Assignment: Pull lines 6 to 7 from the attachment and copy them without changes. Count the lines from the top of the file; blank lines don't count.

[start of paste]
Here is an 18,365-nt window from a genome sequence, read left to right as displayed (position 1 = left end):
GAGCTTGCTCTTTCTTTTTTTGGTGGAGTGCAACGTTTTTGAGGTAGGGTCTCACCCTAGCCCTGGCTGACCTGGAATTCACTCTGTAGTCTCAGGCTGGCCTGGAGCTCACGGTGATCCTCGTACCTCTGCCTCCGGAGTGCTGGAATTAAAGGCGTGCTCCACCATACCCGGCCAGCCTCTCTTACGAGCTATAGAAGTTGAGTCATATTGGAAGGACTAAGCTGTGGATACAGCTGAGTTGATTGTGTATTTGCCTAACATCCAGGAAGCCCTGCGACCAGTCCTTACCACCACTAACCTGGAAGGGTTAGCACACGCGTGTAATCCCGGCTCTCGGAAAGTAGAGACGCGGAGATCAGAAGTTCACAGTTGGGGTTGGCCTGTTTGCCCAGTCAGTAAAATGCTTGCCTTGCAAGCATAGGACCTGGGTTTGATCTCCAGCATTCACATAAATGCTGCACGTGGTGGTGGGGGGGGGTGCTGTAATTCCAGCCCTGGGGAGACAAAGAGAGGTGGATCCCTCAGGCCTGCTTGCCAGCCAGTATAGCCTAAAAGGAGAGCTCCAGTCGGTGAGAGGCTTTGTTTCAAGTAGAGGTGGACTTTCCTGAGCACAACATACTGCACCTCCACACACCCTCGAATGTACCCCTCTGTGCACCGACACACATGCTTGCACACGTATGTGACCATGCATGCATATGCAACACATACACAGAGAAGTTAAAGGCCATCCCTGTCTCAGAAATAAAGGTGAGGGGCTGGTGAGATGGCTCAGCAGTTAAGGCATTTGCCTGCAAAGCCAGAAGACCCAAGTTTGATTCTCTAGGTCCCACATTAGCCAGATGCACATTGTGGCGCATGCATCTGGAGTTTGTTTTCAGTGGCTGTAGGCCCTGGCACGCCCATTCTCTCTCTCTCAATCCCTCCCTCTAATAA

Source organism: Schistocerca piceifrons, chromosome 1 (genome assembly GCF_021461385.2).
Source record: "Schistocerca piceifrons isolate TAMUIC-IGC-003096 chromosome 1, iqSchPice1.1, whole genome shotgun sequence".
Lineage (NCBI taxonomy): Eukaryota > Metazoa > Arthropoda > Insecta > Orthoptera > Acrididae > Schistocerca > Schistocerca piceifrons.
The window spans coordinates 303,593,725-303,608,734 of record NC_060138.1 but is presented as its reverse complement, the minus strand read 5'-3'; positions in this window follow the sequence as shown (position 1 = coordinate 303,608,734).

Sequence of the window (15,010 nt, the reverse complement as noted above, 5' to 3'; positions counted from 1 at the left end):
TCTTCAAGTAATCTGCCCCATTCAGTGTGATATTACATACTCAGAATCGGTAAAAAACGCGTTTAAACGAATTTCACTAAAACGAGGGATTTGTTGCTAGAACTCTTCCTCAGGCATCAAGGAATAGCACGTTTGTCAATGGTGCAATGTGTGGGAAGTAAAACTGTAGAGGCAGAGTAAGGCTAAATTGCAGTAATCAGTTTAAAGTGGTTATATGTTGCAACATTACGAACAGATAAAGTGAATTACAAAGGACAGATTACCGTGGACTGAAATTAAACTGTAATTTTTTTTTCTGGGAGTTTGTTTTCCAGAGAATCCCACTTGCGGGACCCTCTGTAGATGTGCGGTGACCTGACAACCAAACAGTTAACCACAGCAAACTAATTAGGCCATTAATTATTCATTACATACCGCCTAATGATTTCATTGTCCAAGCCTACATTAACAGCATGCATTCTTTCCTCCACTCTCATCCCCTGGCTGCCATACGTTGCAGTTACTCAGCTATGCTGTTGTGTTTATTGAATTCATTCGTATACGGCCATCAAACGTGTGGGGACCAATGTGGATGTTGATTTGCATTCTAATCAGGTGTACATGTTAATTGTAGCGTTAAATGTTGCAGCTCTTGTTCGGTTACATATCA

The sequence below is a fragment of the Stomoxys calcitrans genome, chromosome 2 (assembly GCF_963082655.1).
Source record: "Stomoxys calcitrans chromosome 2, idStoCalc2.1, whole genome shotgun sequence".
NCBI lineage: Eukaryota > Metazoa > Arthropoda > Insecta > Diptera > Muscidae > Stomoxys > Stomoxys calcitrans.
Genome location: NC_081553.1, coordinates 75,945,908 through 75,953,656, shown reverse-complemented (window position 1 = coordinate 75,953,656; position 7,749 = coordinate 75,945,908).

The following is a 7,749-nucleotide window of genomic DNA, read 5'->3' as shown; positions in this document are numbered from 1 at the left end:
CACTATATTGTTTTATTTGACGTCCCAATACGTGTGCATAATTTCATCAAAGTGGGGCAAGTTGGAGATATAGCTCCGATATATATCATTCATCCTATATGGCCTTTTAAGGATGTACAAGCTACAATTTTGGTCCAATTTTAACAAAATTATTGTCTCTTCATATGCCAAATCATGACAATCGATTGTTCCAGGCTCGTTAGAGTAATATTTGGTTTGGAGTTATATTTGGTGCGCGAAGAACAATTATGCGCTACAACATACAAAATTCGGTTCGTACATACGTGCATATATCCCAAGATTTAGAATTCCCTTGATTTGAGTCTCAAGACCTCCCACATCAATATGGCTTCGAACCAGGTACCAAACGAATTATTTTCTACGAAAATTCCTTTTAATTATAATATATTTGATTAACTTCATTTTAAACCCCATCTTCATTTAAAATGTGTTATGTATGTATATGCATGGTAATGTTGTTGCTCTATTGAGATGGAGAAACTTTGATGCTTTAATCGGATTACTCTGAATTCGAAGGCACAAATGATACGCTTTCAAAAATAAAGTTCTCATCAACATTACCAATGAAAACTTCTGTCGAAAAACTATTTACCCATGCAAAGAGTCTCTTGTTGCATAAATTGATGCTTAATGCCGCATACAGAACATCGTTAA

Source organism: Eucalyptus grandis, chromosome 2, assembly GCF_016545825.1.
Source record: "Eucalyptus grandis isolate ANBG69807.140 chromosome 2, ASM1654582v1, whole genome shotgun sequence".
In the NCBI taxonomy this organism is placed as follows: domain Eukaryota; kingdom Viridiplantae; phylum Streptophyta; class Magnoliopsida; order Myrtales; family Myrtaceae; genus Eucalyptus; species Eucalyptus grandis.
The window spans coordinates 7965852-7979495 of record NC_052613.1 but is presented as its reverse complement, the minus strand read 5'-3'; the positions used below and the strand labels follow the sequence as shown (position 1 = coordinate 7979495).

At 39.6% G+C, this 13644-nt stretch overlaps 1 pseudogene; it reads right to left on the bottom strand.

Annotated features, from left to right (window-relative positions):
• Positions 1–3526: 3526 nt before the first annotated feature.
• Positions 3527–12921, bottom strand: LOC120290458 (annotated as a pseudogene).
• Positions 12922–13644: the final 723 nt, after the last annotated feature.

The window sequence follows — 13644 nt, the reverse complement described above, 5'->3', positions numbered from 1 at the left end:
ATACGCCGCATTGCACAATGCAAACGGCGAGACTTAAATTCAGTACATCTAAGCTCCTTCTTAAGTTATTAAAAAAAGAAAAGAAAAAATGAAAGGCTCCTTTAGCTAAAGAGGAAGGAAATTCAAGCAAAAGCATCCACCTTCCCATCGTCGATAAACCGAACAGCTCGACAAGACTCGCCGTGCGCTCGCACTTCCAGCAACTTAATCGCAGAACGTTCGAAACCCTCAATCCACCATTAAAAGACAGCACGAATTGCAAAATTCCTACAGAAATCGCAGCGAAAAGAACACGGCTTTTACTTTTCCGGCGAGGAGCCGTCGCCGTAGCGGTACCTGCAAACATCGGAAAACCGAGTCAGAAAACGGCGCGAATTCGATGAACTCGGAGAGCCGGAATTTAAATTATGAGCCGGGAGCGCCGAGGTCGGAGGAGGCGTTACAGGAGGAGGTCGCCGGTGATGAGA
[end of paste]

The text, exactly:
The window spans coordinates 303,593,725-303,608,734 of record NC_060138.1 but is presented as its reverse complement, the minus strand read 5'-3'; positions in this window follow the sequence as shown (position 1 = coordinate 303,608,734).

Sequence of the window (15,010 nt, the reverse complement as noted above, 5' to 3'; positions counted from 1 at the left end):